Cpl. W/Mech Leslie Ernest Ramsay 1639215 RAFVR
Les Ramsay was born in July 1918 in Kent. A metal worker in civilian life at the time of his enlistment in the RAFVR in August 1942, he had also served in the Territorial Army with the Royal West Kents.
Leslie Ernest Ramsay 1918-1975 (Ramsay family collection)
Selected for training as an RDF Wireless Mechanic, he entered No 6 Signals School and No 6 Radio School at RAF Bolton, and by August 1943 he was qualified. Perhaps overseas posting was already imminent: however it was, in July 1943 Les took the plunge and married Margaret Mary, née Mullarkey. By August 1943 he was at 5 Personnel Despatch Centre, Padgate, embarking for India on 11 September 1943 to land in Bombay after a voyage of four weeks.
In November 1943 AC2 Ramsay was posted to 211 Squadron, later transferring with the rest of the groundcrew at the establishment of its attached servicing unit, 7211 Servicing Echelon. During his service with the Squadron, Les Ramsay was reclassified to Leading Aircraftman in December 1944, and Acting Corporal in December 1945. Never idle, Les found time to buy the components and build his own radio, at a cost of 157 Rupees 8 Annas, and take an active part in the Suqadron entertainments
After the disbanding of the Squadron in March 1946, brief service with 56 FRU (Field Repair Unit) followed back at Yelahanka. By August 1946 his number had come up: repatriated, he was awaiting demob at 101 Personnel Despatch Centre, Kirkham.
Though reluctant to talk about his experiences in the Far East, Les would occasionally, out of the blue, dig out a photo of something from those days and relate some tantalising details of its origin. Les died in 1975. His son Ray recently came across the 211 website, prompting him to revisit his Dad’s box of treasures, carefully guarded by father and son these many years past.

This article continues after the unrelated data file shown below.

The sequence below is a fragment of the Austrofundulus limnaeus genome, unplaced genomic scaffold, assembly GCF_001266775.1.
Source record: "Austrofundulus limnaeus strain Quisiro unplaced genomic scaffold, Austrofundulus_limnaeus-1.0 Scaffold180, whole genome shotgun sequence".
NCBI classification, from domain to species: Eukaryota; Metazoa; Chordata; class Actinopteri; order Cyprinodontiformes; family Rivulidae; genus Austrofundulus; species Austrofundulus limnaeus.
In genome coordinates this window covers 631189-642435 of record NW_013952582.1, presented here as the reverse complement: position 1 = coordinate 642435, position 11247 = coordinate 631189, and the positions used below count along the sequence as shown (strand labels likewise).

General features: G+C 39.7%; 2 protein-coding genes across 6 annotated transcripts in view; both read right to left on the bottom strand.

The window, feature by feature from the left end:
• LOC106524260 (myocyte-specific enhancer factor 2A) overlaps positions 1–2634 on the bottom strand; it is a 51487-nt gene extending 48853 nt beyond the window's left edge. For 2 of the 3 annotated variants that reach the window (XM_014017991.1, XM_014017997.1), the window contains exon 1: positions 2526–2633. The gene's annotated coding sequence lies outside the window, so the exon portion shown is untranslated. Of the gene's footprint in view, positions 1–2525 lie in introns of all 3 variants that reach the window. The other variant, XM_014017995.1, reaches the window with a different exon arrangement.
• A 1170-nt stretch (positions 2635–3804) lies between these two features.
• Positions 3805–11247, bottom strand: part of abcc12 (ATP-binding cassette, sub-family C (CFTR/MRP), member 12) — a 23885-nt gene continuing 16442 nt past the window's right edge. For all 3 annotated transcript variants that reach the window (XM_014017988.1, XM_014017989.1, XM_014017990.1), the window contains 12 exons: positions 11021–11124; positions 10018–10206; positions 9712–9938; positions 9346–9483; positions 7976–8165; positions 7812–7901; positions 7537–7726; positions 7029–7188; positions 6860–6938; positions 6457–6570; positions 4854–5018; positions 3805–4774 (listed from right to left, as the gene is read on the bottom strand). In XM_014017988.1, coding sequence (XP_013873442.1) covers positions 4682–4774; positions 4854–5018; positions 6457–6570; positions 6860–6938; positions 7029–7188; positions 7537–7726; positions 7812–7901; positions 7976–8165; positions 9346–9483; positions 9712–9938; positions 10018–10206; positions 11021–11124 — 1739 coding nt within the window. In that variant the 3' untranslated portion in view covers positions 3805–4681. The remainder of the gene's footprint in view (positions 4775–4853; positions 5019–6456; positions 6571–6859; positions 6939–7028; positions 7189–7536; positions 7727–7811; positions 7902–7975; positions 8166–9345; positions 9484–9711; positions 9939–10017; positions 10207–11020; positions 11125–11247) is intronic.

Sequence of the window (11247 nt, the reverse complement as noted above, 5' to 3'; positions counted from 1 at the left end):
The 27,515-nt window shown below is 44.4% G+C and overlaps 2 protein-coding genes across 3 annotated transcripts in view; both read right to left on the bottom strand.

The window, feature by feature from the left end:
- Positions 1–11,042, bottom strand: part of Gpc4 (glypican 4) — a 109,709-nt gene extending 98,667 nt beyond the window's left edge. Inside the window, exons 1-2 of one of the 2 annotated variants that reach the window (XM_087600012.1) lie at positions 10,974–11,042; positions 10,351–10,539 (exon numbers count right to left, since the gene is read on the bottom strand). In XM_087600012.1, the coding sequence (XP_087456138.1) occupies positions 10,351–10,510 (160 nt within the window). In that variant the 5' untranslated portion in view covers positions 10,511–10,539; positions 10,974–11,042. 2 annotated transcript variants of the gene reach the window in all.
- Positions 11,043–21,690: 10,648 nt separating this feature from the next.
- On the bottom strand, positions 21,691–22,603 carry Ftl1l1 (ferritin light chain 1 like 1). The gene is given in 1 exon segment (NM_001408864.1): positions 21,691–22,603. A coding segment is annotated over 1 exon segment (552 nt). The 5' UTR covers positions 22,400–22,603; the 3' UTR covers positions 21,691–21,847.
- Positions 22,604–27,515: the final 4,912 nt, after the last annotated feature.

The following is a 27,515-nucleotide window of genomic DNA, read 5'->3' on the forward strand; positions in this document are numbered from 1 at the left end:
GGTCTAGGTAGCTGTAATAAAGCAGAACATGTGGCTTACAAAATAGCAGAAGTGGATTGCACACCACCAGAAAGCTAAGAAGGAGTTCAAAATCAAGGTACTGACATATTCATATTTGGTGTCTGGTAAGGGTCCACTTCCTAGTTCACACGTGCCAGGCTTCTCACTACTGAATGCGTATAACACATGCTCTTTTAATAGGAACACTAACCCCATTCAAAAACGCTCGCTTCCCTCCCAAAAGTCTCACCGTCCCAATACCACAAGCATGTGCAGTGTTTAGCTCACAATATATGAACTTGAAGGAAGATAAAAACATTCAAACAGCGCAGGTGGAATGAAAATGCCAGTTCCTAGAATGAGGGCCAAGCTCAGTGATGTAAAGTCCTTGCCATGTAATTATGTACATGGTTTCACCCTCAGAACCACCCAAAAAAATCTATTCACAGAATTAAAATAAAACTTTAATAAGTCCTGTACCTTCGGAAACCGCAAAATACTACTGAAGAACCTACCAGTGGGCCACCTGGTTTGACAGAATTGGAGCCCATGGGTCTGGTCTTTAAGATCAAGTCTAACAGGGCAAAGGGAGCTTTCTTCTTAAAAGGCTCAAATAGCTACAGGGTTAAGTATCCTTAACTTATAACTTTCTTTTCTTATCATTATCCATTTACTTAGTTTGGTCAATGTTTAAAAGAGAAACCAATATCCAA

Signals Section 211 Squadron c1945 (Ramsay family collection)
A fabulous shot of a cheerful group in various states of “undress”, surrounding their Flight Lieutenant. Les Ramsay is 2nd from the left, hatless, in the back row. Possibly taken at Chiringa (see for example the Burma Quartet group MT Section Chiringa). It certainly has the same sort of happy atmosphere.
LAC Wireless Mech LE Ramsay, Bombay, c1944 (Ramsay family collection)
The airmen’s reading and writing room: the bamboo basha, Chiringa 1945 (Ramsay family collection)
The airmen’s canteen: again, the usual bamboo basha (Ramsay family collection)
Les and mates: Chiringa May 1945 (Ramsay family collection)
The aftermath of the hurricane on 14 May 1945. Les, centre, is the smallest and rearmost figure.
The stage lighting was Les’ bit.
Base theatre (Ramsay family collection)
Concert party (Ramsay family collection)
Rocks at Bangalore (Ramsay family collection)
A day off for the lads in the local country.
Howra Bridge, Calcutta (Ramsay family collection)
India ancient and modern: bridge, bikes, tram, and oxcart.
Signals Section Christmas Bar 1945: “The Get Some Inn” (Ramsay family collection)
A nice little service joke: the airmen’s cry to civvies: “get some in!” . Christmas 1945 at Don Muang. These hand-made “pubs” were a tradition for the ordinary airmen at Christmas—a little searching around the site will find others, from the Desert days onwards.
Supreme Commander SEAC Lord Mountbatten arrives, Don Muang, January 1946 (Ramsay family collection)
Monty Walters shot of this occasion is from alongside the aircraft.
Lord Mountbatten and the King of Siam, Bangkok 1946 (RAF official)
His Royal Highness the young King of Siam and the Supreme Commander SEAC inspect the RAF Detachment, 19 January 1946, Bangkok. Possibly Les, 4th from the left in the front rank. The celebrations were accompanied by a mass flypast of 211 Squadron and other aircraft. The Victory celebrations were well recorded by Squadron members including Ron Kemp, Des Marsh-Collis, Monty Walters, and in which Tom Taylor took part.
211 Squadron before disbandment, Siam, 1946 (RAF official)
Les wasn’t much for captions, but this one is the same photo (with the same caption) as the print on Des Marsh-Collis’ page.
Les is to be seen highlighted, four rows back, to the left of the port engine. Immediately behind him is a figure in a bush shirt and bush hat.
At Don Muang, they'd eventually extended the runway far enough for Mosquito operations. They at last moved in late Nov 1945, after the long wait back at Akyab in Burma on the Arakan coast of modern Myanmar. So the photo is at Don Muang in Thailand, sometime late in the period between Jan and March 1946.
Don Muang (Ban Dong Muang), an airfield since 1914, is today the main international airport for Bangkok (otherwise Krung Thep), about 20km NNE of the centre of the city along the main highway. It lies on the floodplain next to the railway, klongs not far away.
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Site created 15 Apr 2001, last updated 20 Sep 2019. Page created 7 Oct 2001, last updated 31 Jul 2009
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